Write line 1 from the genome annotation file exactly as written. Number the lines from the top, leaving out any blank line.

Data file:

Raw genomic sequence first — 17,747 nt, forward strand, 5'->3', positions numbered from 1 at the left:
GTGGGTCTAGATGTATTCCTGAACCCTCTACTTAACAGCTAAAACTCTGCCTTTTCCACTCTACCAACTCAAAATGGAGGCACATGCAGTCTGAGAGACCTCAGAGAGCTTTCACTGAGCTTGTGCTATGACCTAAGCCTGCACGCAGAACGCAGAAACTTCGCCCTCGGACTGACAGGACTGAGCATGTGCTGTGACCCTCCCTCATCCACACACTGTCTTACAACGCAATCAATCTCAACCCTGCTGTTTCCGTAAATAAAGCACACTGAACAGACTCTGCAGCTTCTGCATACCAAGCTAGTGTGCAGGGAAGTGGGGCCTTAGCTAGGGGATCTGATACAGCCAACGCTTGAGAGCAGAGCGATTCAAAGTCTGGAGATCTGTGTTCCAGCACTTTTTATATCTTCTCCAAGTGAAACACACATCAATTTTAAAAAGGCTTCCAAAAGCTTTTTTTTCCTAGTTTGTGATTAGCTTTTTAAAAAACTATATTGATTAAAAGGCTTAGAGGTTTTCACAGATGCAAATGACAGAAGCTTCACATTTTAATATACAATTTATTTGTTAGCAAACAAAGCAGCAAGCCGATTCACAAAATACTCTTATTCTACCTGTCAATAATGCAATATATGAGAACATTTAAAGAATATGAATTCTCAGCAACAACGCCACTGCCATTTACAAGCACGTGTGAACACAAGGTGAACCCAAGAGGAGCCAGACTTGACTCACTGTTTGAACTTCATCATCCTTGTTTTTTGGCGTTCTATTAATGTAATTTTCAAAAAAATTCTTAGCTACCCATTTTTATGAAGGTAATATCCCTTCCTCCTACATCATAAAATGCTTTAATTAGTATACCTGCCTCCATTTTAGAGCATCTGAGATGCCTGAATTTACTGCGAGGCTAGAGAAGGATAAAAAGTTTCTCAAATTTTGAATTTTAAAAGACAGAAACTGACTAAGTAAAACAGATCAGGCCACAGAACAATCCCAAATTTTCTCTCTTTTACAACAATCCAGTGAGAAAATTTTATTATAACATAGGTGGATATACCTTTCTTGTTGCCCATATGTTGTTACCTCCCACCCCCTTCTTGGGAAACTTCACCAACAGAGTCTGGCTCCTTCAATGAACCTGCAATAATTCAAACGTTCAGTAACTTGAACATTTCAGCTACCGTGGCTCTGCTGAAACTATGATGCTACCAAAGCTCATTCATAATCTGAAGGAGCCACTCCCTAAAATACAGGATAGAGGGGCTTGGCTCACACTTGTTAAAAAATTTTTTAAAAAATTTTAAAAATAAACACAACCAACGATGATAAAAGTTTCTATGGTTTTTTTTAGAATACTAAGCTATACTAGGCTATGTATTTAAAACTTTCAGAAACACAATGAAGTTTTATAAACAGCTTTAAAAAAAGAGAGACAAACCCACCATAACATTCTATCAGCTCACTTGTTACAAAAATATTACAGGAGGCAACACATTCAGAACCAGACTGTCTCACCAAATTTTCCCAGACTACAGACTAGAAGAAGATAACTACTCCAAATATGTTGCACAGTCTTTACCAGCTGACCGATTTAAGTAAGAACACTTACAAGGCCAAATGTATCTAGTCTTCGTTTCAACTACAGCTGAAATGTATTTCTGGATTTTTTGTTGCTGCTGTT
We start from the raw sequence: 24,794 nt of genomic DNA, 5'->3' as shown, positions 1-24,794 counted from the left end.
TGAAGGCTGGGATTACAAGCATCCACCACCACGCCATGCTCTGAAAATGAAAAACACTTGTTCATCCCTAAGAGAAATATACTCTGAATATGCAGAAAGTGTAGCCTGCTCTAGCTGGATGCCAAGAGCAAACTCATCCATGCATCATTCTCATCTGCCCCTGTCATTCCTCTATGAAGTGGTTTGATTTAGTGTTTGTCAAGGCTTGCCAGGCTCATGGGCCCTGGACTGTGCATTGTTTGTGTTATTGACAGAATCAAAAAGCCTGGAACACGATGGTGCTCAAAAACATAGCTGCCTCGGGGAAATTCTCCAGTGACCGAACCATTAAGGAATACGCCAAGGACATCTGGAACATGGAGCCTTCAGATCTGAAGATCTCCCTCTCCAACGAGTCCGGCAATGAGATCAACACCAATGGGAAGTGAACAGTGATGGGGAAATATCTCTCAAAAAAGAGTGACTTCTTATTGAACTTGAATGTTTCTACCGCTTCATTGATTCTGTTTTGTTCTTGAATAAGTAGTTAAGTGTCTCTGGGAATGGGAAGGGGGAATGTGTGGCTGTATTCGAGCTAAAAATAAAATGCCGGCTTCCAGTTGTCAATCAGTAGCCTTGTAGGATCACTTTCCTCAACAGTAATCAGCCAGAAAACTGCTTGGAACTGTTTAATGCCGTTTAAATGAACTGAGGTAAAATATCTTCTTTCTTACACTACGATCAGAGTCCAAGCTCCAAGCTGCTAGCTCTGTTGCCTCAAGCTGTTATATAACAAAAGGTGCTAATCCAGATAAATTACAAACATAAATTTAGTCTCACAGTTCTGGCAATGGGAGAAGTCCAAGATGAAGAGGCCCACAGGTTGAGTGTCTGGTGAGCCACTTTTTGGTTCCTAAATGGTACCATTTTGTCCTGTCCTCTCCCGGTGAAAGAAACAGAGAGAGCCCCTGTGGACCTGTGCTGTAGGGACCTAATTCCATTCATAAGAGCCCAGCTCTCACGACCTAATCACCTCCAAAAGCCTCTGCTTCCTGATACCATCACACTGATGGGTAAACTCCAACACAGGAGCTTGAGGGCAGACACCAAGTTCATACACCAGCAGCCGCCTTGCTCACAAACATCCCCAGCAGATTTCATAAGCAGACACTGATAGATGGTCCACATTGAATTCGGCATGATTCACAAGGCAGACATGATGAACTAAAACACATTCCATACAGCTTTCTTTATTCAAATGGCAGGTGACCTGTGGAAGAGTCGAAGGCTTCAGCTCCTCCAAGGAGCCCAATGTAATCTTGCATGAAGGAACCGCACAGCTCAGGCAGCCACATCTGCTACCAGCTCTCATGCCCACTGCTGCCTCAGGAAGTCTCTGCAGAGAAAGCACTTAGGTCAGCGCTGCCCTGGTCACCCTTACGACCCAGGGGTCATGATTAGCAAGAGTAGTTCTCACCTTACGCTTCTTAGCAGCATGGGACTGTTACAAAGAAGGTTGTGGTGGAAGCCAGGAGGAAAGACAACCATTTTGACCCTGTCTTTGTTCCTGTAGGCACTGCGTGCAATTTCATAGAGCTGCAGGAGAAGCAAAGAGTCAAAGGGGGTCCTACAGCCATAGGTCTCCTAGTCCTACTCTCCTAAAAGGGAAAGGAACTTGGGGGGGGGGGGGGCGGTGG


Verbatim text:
Raw genomic sequence first — 17,747 nt, forward strand, 5'->3', positions numbered from 1 at the left: